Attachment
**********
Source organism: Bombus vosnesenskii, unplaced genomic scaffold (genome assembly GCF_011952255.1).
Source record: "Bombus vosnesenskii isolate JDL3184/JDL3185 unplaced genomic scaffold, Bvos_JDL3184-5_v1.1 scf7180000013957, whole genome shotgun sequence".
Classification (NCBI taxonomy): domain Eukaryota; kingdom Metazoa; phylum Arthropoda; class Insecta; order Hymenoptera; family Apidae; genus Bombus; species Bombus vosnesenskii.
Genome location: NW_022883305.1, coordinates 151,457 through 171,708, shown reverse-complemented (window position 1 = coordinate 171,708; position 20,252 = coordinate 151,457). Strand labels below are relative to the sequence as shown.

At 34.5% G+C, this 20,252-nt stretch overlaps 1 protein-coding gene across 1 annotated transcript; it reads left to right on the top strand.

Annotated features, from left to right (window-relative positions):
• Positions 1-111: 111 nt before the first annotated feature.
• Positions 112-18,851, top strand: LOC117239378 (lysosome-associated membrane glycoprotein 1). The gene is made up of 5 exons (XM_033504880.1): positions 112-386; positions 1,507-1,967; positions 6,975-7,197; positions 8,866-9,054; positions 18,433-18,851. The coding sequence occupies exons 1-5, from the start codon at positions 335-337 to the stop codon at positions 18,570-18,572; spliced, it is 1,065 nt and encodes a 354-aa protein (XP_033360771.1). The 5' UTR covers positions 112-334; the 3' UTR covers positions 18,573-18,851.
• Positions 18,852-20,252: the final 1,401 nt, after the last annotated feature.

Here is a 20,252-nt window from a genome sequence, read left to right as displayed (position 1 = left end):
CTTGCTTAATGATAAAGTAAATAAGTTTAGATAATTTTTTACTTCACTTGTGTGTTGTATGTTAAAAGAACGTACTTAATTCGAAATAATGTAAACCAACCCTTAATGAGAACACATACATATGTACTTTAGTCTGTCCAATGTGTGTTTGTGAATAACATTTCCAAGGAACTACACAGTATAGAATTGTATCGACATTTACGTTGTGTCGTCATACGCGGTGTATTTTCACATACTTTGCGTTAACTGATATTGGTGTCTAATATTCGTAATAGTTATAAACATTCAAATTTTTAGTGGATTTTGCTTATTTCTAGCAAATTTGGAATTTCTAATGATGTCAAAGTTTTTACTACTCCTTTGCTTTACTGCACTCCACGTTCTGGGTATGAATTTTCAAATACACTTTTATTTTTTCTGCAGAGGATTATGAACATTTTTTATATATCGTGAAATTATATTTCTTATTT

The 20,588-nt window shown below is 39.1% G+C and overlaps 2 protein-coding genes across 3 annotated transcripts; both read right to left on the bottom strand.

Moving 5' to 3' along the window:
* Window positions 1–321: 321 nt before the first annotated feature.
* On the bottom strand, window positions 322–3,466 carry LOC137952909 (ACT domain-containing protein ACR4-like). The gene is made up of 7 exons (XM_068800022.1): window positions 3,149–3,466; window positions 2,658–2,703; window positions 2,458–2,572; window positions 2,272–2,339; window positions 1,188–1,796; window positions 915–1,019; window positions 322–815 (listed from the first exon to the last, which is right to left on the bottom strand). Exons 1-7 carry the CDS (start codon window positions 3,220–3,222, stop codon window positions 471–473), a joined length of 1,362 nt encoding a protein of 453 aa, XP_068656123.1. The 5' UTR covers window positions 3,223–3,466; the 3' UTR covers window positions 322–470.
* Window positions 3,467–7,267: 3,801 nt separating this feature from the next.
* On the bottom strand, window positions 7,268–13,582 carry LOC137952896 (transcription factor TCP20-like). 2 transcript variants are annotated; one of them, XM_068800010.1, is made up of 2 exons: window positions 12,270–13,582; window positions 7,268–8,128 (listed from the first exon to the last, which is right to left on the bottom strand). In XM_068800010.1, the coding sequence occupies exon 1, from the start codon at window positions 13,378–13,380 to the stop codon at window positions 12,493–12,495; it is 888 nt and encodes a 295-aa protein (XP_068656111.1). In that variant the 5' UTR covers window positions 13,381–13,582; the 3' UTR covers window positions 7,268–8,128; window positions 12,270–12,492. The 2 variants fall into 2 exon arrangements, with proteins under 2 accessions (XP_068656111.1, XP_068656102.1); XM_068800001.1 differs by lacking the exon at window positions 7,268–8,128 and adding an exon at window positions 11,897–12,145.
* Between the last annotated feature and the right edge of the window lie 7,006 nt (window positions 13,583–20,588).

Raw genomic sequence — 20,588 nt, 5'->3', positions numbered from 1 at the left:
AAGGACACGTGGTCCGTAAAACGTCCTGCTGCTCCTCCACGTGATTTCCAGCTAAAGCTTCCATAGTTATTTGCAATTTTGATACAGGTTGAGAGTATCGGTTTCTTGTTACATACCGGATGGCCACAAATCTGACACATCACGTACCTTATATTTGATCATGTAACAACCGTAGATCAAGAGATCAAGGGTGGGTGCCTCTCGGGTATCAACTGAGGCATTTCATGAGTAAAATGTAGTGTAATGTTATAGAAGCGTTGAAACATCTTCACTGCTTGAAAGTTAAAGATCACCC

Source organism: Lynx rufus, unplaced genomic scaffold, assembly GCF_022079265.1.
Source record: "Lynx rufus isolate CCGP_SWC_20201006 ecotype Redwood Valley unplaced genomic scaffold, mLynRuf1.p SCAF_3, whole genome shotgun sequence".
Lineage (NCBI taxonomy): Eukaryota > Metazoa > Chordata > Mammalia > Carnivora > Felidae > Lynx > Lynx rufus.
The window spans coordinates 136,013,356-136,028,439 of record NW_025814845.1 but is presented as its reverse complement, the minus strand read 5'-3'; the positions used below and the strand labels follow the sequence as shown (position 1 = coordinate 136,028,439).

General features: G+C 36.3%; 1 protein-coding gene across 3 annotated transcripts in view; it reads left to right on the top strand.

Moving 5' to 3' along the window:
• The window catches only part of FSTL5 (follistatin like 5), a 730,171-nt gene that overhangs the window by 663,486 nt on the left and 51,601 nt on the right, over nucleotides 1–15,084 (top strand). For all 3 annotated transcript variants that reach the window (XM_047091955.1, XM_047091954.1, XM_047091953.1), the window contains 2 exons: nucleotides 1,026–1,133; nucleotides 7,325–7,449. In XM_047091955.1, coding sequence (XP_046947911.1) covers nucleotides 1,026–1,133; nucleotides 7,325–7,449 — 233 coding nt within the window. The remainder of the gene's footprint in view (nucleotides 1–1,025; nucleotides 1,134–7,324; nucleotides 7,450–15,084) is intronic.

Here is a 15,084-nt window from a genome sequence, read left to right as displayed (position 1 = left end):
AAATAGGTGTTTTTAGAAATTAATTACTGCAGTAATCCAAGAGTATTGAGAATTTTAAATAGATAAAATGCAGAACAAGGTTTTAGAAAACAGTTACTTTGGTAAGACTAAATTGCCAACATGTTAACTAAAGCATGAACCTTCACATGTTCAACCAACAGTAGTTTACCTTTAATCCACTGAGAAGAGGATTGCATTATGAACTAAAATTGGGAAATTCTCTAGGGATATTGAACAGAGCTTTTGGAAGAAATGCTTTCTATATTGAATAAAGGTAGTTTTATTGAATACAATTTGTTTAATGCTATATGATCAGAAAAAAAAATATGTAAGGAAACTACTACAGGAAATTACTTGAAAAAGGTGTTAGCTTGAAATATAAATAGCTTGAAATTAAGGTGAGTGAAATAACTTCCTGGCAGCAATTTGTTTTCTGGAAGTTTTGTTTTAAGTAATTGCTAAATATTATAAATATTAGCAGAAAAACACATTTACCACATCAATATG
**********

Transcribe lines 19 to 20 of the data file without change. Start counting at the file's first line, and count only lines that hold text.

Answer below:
Raw genomic sequence — 20,588 nt, 5'->3', positions numbered from 1 at the left:
AAGGACACGTGGTCCGTAAAACGTCCTGCTGCTCCTCCACGTGATTTCCAGCTAAAGCTTCCATAGTTATTTGCAATTTTGATACAGGTTGAGAGTATCGGTTTCTTGTTACATACCGGATGGCCACAAATCTGACACATCACGTACCTTATATTTGATCATGTAACAACCGTAGATCAAGAGATCAAGGGTGGGTGCCTCTCGGGTATCAACTGAGGCATTTCATGAGTAAAATGTAGTGTAATGTTATAGAAGCGTTGAAACATCTTCACTGCTTGAAAGTTAAAGATCACCC